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General Business

Transporting, Storing and Delivering Goods Challenged by COVID-19

Supply chain companies are trying to keep workers safe and meet increasing demand from quarantined consumers.

New Jersey’s transportation, logistics and warehousing industries have faced major challenges since the COVID-19 pandemic began last year, as they instituted new safety protocols that made work more complicated at a time of increased demand from quarantined consumers. 

The task of protecting essential workers while moving goods through the nation’s second largest seaport and distributing them to the 38 million people within a two-hour drive of central New Jersey, as well as the rest of the country, has been especially daunting in the unpredictable marketplace of the global pandemic. Accurate business forecasting has become almost impossible. 

“So far, the pandemic has resulted in two distinctly different markets,” notes New York Shipping Association (NYSA) President John Nardi. From April through July, year-over-year volume was down 7.5% to 16.4%, hitting its low in June. Volume picked up from September through December with monthly gains of 10% to 20%. “We went through a four-month period of having up to 20% of the workforce with no work, to full employment for the past few months,” he says. 

Work Became More Complicated 

The work of the port changed as COVID-19 safeguards reduced the number of machines that workers share, increasing labor intensity. Facilities stayed open for longer hours and on weekends as other elements of the supply chain began to break down: Trucker resources were challenged by increased demand throughout the logistic market, as well as international freight and domestic operations. Warehouses, already at 10-year occupancy highs, began to reach capacity. It took longer to empty shipping containers and return them to the port.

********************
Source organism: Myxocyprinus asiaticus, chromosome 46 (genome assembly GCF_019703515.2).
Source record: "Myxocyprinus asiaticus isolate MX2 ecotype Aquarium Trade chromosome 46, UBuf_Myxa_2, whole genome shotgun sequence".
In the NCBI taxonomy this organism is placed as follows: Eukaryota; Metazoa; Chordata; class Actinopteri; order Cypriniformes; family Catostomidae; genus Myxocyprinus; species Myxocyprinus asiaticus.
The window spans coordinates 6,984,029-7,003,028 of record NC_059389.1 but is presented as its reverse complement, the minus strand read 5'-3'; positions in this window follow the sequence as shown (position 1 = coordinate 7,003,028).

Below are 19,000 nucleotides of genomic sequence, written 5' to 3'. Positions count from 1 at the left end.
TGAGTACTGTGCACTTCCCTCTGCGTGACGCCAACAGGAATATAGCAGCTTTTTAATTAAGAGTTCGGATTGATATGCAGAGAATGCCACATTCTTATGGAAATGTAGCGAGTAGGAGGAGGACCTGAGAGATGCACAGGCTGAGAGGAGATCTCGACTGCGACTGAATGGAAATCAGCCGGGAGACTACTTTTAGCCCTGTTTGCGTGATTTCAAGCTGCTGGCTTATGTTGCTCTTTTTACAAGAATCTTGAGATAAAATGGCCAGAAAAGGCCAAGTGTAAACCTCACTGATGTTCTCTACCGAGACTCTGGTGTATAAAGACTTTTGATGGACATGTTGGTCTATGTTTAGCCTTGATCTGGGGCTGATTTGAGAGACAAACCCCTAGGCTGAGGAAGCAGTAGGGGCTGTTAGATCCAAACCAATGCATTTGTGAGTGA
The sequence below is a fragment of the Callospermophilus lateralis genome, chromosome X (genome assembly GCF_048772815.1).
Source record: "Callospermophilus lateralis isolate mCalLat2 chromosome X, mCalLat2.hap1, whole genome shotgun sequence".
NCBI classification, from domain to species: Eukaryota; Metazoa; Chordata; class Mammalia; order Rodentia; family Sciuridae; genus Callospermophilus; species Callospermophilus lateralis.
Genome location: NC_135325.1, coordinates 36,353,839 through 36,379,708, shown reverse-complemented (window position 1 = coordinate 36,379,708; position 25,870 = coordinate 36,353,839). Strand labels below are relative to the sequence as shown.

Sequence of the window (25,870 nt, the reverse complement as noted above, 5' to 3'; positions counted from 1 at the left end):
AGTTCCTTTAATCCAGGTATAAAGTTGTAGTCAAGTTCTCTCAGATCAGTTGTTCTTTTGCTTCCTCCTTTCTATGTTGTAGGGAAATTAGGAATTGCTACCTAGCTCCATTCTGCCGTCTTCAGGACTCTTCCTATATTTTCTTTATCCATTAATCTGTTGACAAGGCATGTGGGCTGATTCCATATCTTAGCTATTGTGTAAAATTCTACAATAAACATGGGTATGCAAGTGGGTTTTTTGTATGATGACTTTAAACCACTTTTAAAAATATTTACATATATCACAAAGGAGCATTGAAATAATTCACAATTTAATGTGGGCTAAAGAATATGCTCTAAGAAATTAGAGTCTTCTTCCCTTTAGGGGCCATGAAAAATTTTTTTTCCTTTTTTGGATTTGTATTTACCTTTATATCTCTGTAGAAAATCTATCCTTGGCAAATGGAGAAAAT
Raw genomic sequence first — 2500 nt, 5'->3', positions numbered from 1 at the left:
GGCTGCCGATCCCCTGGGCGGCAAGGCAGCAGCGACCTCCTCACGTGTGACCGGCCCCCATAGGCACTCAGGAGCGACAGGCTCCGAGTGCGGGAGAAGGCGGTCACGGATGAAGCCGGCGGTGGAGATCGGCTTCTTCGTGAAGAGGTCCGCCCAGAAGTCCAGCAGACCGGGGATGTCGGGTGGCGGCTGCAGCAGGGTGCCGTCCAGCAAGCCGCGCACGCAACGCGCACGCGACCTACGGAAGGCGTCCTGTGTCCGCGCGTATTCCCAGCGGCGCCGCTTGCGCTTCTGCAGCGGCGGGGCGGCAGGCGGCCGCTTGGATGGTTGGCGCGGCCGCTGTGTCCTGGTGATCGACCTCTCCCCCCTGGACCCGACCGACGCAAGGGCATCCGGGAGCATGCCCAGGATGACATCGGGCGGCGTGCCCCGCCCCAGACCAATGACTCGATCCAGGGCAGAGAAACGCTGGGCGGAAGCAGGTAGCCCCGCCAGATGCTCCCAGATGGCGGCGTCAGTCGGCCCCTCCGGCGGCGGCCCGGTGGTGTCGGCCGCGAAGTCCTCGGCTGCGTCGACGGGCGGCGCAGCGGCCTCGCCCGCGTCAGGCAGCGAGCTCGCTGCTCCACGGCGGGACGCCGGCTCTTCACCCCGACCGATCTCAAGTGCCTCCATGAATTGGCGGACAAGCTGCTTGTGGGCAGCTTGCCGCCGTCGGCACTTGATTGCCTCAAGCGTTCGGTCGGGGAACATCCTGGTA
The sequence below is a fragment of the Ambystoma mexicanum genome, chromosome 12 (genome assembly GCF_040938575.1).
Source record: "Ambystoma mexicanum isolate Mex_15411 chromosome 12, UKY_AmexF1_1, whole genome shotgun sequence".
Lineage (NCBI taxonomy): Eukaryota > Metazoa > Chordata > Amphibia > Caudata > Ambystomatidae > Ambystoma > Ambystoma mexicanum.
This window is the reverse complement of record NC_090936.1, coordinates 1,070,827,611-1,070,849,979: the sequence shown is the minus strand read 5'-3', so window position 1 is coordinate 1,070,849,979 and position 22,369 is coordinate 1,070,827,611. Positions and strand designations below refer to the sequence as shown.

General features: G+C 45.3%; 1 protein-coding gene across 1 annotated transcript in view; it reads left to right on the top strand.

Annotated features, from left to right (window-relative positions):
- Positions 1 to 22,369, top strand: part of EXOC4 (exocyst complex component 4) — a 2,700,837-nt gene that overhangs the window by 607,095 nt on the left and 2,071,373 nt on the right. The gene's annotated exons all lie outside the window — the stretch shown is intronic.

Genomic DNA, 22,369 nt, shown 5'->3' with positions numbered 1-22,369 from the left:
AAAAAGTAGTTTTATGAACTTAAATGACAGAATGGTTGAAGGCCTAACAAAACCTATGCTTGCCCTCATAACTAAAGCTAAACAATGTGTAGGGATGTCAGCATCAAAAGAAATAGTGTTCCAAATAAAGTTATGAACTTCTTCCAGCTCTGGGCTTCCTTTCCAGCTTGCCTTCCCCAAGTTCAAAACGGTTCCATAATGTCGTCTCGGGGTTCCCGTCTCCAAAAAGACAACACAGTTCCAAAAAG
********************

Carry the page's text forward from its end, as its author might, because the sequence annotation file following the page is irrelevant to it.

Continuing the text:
“Increasing the ‘turn-times’ of delivered cargo resulted in spot chassis shortages, which have subsided. Not having chassis to pick up containers at the marine terminals resulted in increased dwell times and higher inventories. Again, this has also subsided,” Nardi says. COVID-19 cases in the port increased dramatically when the second wave hit in late September. “Because of this, we didn’t begin to hire additional people until the end of November, and that process continues,” he explains. 

The New Jersey Motor Truck Association released a study on May 5 that showed long-haul trips down considerably as container imports at ports dried up. At the same time, local trips under 100 miles increased by more than 100%. Nearly 70% of specialized and tank truck operations were negatively impacted, especially owner-operators and small fleets, of which 80% reported having no disaster plan in place when the coronavirus hit. 

Warehouse Space Got Tighter 

The COVID-19 pandemic accelerated e-commerce and heightened the demand for warehouse space, especially for refrigerated and cold storage space to address the growing demand for food supplies. 

“Our real estate service providers and development teams continued to seek new opportunities for both new construction and redevelopment to help accommodate the robust demand,” says Matthew Dolly, director of research for Transwestern’s New Jersey office. The New Jersey industrial-warehouse market absorbed almost 25% more space during 2020 than the previous year and occupancy grew in 17 of 25 submarkets.”